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Schools: District looks at 2% tax increase to raise teacher pay
By Charles Swenson
A 2 percent increase in property taxes will fund an extra 1 percent increase in pay for Georgetown County School District employees. The proposal is under review by the school board for the coming year.
The district already has a step increase in pay built into the budget that starts July 1. That averages 2 percent. A study of salaries in nearby districts shows Georgetown County lagging by about $4,000 a year.
“It would go a long way toward being competitive,” Superintendent Randy Dozier said. But he told the board that “I don’t think you can do it in a year. It’s going to take several years.”
“We’ve got to do something for our teachers,” Board Member Richard Kerr said. “We’re losing too many.”
The district last raised its tax rate in 2010 following a property reassessment. If approved, the increase would apply to non-residential property and personal property, such as cars and boats. Residential property is exempt from taxes for school operations.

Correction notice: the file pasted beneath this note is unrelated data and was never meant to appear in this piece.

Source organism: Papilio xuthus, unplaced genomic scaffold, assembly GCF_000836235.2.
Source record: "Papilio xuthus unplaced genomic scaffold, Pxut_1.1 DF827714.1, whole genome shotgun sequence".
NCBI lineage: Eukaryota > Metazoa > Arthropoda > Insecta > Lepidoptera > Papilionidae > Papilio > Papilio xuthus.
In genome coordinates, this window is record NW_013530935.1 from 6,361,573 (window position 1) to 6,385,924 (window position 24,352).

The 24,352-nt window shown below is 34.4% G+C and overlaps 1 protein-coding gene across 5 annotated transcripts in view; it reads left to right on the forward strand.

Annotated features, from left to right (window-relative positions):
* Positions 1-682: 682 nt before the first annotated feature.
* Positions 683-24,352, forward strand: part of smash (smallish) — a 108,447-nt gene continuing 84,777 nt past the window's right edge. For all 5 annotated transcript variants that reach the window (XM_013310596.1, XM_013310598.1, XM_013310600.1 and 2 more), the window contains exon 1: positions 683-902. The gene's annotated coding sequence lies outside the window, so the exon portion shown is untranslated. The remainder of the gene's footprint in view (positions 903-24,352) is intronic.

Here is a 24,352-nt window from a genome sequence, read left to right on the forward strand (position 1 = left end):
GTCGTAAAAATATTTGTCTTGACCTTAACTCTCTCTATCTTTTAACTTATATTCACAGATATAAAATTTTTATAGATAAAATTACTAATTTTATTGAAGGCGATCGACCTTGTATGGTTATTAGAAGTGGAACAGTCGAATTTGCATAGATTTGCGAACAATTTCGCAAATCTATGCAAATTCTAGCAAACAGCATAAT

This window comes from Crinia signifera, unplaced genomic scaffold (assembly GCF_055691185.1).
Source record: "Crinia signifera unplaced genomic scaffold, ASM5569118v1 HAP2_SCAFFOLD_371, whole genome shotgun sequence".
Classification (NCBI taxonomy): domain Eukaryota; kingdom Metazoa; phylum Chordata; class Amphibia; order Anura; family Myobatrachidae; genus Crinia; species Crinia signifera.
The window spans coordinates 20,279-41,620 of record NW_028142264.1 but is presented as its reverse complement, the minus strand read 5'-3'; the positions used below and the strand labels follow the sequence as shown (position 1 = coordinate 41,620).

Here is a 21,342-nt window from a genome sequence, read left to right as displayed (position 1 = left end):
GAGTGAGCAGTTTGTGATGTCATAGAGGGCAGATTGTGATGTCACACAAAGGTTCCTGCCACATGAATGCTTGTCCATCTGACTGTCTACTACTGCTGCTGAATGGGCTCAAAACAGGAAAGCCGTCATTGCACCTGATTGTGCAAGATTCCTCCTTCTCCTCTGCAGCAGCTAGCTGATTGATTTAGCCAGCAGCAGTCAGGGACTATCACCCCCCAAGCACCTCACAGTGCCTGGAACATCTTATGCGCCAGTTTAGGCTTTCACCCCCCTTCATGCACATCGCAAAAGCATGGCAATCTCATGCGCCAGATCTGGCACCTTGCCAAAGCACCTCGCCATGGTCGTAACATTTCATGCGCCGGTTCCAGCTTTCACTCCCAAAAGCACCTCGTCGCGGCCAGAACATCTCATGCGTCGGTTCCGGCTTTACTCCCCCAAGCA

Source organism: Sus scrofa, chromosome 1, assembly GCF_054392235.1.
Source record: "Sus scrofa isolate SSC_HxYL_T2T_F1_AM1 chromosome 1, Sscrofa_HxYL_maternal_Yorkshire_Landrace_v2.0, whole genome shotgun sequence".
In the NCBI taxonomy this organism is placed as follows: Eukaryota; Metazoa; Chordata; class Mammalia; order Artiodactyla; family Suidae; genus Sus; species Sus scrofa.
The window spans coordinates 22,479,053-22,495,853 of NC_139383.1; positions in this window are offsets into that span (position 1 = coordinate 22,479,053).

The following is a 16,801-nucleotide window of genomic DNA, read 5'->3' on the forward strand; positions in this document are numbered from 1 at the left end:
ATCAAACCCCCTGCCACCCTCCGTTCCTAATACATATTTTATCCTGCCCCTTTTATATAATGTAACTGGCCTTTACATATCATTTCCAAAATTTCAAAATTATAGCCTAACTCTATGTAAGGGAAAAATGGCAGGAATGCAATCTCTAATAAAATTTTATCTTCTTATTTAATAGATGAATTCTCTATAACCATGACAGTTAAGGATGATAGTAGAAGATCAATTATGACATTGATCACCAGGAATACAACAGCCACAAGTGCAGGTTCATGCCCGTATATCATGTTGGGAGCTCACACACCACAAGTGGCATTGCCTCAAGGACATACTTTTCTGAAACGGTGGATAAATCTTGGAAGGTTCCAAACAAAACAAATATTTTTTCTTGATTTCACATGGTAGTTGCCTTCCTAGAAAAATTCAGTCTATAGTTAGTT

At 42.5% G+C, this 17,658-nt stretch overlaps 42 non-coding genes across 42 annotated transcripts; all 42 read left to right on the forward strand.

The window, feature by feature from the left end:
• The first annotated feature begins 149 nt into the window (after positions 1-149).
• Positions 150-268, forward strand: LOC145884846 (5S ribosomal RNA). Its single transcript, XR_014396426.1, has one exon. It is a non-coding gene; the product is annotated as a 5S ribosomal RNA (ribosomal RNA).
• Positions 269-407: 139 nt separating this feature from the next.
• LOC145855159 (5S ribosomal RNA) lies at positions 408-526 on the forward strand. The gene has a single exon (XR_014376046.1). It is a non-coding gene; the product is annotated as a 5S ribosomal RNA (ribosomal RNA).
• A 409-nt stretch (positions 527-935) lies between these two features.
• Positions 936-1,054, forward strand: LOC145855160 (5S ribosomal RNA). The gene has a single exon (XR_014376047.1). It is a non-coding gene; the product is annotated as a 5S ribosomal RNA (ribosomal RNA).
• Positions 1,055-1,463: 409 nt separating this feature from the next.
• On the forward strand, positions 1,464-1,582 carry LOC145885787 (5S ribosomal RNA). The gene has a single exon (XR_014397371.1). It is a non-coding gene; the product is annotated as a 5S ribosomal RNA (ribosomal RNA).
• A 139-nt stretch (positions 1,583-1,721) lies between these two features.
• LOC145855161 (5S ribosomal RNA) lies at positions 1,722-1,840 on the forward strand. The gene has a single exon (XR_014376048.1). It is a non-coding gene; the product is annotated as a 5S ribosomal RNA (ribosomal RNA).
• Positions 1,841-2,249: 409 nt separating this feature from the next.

The extra 2.1 mills under review would add $12.60 to the tax bill of a $100,000 commercial property. It would bring the district’s operating budget to $81.3 million, up from $79.3 million this year.
The budget would be balanced without a tax increase, Dozier told the school board this week. He asked board members to speak with their constituents about a pay and tax increase.
“It’s past time we addressed this,” Board Chairman Jim Dumm said.
Board Member Arthur Lance said “teachers are notorious for being poor lobbyists.” He would tell them, “you need to be heard if you want more money.”
The cost of the extra 1 percent pay increase is $550,000, including benefits. The additional tax would raise $185,000 more than that. Dozier proposed using that to create a pool of three teachers who would be available if enrollment changes this fall require creating new classrooms.
A teacher pool was part of the budget for years, but was cut during the Great Recession. This year’s operating budget anticipates a cut in 4.5 teaching positions due to falling enrollment in rural schools.
Also this week, the school board approved issuing $4.5 million in bonds for capital projects. That will cover technology projects, improvements to make school entrances resistant to intruders and $423,500 worth of repairs and replacements at schools.
Waccamaw Elementary will renovate restrooms, Waccamaw Intermediate will get a playground fence, Waccamaw Middle will get a digital sign and Waccamaw High will replace computers in two labs.
The district plans to hire a firm this fall to come up with a more comprehensive capital needs study.